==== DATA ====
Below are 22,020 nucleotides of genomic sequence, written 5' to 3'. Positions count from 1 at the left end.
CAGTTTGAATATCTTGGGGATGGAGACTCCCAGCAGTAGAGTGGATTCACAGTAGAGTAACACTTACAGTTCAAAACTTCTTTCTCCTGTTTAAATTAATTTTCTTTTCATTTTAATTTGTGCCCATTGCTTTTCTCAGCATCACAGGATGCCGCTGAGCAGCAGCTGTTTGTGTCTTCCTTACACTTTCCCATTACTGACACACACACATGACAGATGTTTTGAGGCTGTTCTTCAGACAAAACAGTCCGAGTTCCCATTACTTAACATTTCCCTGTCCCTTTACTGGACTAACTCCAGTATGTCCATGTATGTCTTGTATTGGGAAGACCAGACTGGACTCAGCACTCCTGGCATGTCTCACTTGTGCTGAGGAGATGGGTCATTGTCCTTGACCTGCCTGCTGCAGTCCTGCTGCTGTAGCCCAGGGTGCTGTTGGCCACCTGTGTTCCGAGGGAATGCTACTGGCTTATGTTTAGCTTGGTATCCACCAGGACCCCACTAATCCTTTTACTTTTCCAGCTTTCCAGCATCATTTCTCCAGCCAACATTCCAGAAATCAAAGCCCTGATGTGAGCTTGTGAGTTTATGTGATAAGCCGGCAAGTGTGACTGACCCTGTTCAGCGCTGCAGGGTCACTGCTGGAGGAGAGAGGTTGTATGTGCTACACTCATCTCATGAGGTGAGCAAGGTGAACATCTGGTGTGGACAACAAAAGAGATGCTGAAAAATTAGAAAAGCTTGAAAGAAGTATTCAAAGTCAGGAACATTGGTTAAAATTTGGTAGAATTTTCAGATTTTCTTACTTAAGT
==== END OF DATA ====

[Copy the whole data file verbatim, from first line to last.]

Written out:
Below are 22,020 nucleotides of genomic sequence, written 5' to 3'. Positions count from 1 at the left end.
CAGTTTGAATATCTTGGGGATGGAGACTCCCAGCAGTAGAGTGGATTCACAGTAGAGTAACACTTACAGTTCAAAACTTCTTTCTCCTGTTTAAATTAATTTTCTTTTCATTTTAATTTGTGCCCATTGCTTTTCTCAGCATCACAGGATGCCGCTGAGCAGCAGCTGTTTGTGTCTTCCTTACACTTTCCCATTACTGACACACACACATGACAGATGTTTTGAGGCTGTTCTTCAGACAAAACAGTCCGAGTTCCCATTACTTAACATTTCCCTGTCCCTTTACTGGACTAACTCCAGTATGTCCATGTATGTCTTGTATTGGGAAGACCAGACTGGACTCAGCACTCCTGGCATGTCTCACTTGTGCTGAGGAGATGGGTCATTGTCCTTGACCTGCCTGCTGCAGTCCTGCTGCTGTAGCCCAGGGTGCTGTTGGCCACCTGTGTTCCGAGGGAATGCTACTGGCTTATGTTTAGCTTGGTATCCACCAGGACCCCACTAATCCTTTTACTTTTCCAGCTTTCCAGCATCATTTCTCCAGCCAACATTCCAGAAATCAAAGCCCTGATGTGAGCTTGTGAGTTTATGTGATAAGCCGGCAAGTGTGACTGACCCTGTTCAGCGCTGCAGGGTCACTGCTGGAGGAGAGAGGTTGTATGTGCTACACTCATCTCATGAGGTGAGCAAGGTGAACATCTGGTGTGGACAACAAAAGAGATGCTGAAAAATTAGAAAAGCTTGAAAGAAGTATTCAAAGTCAGGAACATTGGTTAAAATTTGGTAGAATTTTCAGATTTTCTTACTTAAGT